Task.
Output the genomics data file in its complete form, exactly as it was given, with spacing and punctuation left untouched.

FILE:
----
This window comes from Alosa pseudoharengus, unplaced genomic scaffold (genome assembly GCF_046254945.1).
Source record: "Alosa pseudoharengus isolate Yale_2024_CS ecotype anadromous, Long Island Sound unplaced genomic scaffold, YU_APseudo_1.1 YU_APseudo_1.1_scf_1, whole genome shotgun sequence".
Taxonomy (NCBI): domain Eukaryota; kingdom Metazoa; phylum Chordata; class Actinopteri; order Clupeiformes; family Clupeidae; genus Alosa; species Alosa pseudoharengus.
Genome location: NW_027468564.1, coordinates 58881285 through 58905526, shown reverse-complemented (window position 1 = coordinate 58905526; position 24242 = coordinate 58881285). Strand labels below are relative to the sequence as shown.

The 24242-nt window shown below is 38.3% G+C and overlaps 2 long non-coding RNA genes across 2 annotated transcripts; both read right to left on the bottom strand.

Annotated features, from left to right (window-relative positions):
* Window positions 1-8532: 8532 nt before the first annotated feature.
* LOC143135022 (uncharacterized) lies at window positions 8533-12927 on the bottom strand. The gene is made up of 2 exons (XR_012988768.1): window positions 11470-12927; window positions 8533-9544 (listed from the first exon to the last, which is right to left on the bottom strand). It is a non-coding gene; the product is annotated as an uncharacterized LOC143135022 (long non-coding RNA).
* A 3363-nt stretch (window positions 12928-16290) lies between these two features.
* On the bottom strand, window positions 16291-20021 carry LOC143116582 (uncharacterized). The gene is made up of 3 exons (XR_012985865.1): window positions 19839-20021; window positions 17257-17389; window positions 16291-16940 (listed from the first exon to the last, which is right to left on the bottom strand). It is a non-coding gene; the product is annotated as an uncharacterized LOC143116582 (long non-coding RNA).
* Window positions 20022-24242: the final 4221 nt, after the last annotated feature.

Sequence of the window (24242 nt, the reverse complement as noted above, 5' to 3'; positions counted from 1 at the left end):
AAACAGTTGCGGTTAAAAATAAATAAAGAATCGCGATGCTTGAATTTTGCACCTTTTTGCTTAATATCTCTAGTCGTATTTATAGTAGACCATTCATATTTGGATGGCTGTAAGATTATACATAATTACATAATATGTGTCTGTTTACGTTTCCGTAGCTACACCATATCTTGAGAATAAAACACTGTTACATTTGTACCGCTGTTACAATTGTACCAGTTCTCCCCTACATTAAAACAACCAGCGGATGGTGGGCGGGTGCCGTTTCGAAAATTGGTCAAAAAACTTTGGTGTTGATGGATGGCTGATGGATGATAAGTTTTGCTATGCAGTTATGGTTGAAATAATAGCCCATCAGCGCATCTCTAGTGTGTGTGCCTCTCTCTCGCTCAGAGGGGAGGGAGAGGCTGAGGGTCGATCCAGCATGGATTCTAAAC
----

This window comes from Alosa pseudoharengus, unplaced genomic scaffold (genome assembly GCF_046254945.1).
Source record: "Alosa pseudoharengus isolate Yale_2024_CS ecotype anadromous, Long Island Sound unplaced genomic scaffold, YU_APseudo_1.1 YU_APseudo_1.1_scf_1, whole genome shotgun sequence".
Taxonomy (NCBI): domain Eukaryota; kingdom Metazoa; phylum Chordata; class Actinopteri; order Clupeiformes; family Clupeidae; genus Alosa; species Alosa pseudoharengus.
Genome location: NW_027468564.1, coordinates 58881285 through 58905526, shown reverse-complemented (window position 1 = coordinate 58905526; position 24242 = coordinate 58881285). Strand labels below are relative to the sequence as shown.

The 24242-nt window shown below is 38.3% G+C and overlaps 2 long non-coding RNA genes across 2 annotated transcripts; both read right to left on the bottom strand.

Annotated features, from left to right (window-relative positions):
* Window positions 1-8532: 8532 nt before the first annotated feature.
* LOC143135022 (uncharacterized) lies at window positions 8533-12927 on the bottom strand. The gene is made up of 2 exons (XR_012988768.1): window positions 11470-12927; window positions 8533-9544 (listed from the first exon to the last, which is right to left on the bottom strand). It is a non-coding gene; the product is annotated as an uncharacterized LOC143135022 (long non-coding RNA).
* A 3363-nt stretch (window positions 12928-16290) lies between these two features.
* On the bottom strand, window positions 16291-20021 carry LOC143116582 (uncharacterized). The gene is made up of 3 exons (XR_012985865.1): window positions 19839-20021; window positions 17257-17389; window positions 16291-16940 (listed from the first exon to the last, which is right to left on the bottom strand). It is a non-coding gene; the product is annotated as an uncharacterized LOC143116582 (long non-coding RNA).
* Window positions 20022-24242: the final 4221 nt, after the last annotated feature.

Sequence of the window (24242 nt, the reverse complement as noted above, 5' to 3'; positions counted from 1 at the left end):
AAACAGTTGCGGTTAAAAATAAATAAAGAATCGCGATGCTTGAATTTTGCACCTTTTTGCTTAATATCTCTAGTCGTATTTATAGTAGACCATTCATATTTGGATGGCTGTAAGATTATACATAATTACATAATATGTGTCTGTTTACGTTTCCGTAGCTACACCATATCTTGAGAATAAAACACTGTTACATTTGTACCGCTGTTACAATTGTACCAGTTCTCCCCTACATTAAAACAACCAGCGGATGGTGGGCGGGTGCCGTTTCGAAAATTGGTCAAAAAACTTTGGTGTTGATGGATGGCTGATGGATGATAAGTTTTGCTATGCAGTTATGGTTGAAATAATAGCCCATCAGCGCATCTCTAGTGTGTGTGCCTCTCTCTCGCTCAGAGGGGAGGGAGAGGCTGAGGGTCGATCCAGCATGGATTCTAAAC